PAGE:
OK, hands up, who remembers Gun? Anyone? No? You may remember they had a minor hit with a cover of Word Up back in the mid ‘90s. Still no? Well, I’m not really surprised. But, like Counting Crows (and a bucket load more, if I’m honest) this album was another purchase off the back of one song. And, not only is it a fantastic album, I’d say one of the best British rock albums of all time (No, really! I’m being deadly serious!) It’s easily in my top five albums of all time. It’s heavy. It’s got attitude and I fucking adore it. Just a shame they changed direction (and band members) after this album.

Pink Floyd – Dark Side of the Moon

I don't know what else I can say about this album that hasn’t been said a million times before. It’s perfect. Every song. Every note. Every vocal and guitar line. 100% perfect. They were the perfect band. First listening as a 14-year-old (again on a cassette that I quickly wore out) I was mesmerised, and have been ever since. In my view, no album has ever come close to matching its majesty.

Television – Marquee Moon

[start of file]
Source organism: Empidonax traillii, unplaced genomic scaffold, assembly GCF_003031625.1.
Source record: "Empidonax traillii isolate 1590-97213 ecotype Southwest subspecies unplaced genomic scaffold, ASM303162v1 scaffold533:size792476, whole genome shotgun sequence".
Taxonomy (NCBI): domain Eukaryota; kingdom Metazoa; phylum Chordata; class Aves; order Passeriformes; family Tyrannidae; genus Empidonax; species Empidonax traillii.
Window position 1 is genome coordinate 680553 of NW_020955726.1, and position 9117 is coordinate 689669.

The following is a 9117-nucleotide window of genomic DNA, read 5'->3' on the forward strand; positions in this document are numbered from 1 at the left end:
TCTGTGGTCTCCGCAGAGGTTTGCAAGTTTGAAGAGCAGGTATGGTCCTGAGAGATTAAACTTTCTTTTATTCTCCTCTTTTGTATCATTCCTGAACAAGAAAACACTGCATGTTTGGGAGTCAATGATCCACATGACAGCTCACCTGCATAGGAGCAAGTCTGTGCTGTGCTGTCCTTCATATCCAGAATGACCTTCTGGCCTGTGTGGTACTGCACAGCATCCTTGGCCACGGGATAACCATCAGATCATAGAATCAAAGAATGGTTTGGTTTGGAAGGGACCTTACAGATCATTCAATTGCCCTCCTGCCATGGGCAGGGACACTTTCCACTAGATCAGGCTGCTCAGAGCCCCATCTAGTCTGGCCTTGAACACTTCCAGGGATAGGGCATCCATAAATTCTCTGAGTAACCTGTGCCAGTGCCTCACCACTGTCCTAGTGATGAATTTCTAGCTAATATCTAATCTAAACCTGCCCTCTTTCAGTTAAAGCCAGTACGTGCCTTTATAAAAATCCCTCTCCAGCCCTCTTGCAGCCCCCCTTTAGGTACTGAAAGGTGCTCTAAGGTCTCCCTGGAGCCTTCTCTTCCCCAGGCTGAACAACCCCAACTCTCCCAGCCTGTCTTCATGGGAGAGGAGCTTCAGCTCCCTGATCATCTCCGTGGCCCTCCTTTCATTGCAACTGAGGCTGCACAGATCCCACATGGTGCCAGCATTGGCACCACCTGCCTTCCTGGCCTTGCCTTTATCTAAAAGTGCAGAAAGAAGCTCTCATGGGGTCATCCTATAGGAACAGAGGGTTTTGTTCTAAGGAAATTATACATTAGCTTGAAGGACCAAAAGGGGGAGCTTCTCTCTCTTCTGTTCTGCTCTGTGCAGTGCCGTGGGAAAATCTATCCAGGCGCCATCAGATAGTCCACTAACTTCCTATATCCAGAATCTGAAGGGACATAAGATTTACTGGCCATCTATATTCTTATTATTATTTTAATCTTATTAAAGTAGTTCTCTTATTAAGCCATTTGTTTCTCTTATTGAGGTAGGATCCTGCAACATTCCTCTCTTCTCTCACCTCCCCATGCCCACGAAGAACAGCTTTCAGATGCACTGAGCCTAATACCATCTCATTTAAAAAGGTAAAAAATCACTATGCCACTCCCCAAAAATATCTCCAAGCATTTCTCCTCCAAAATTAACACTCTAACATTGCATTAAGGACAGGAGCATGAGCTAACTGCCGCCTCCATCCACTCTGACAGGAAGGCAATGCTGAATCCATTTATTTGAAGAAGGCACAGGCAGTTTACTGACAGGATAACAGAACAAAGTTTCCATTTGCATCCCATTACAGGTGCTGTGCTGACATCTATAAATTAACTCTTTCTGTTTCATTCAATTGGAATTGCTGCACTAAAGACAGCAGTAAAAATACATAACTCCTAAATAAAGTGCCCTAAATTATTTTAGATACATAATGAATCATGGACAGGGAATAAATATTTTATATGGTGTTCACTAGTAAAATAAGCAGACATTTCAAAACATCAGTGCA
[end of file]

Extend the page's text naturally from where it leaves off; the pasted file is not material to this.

As a wannabe guitar hero in my early teens, this album blew my tiny mind! It’s a record that I struggle to sum up, other than to say it’s phenomenal. On the surface, it’s simple and quite bleak. Clean guitars, bass, drums and vocals. But, swimming beneath the surface, it’s packed with experimentation and improvisation. There’s influences of jazz and prog. And the twin guitar attack of Tom Verlaine and Richard Lloyd is just sensational. It’s the epitome of less is more but, at the same time, in places, it sounds virtuosic (if that makes sense?!) It’s the perfect guitar record and the sound of a band at the absolute peak of their powers. I’ve been listening to it a lot over the past few days, and it still sounds fresh and exciting and makes me want to pick up my guitar and play along (not that I can, I’m OK, but not that good!) On top of that, it never fails to amaze me how Tom Verlaine is rarely, if ever mentioned in any ‘best of’ guitarist polls. He was a genius!

Grant Lee Buffalo – Jubilee

I bought this album on the strength of the cover. Really, I did! Tell me I’m not the only person who has done that? I bought so much music in the ‘90s, I’m sure quite a lot was bought without knowing much about the artist. Before that day in 1998 in Our Price, I had no idea who Grant Lee Buffalo were. I just wanted to spend some money, and I’m so glad I did, because it’s a wonderful record. It’s got a great woozy classic Americana sound to it, mixed with punches of alternative rock. I always thought they deserved to be huge, they had so much going for them, but alas, they disappeared as quickly as they arrived. But as with all great music, it leaves a mark and remains one of the best, if not THE best album I bought without knowing anything about the band.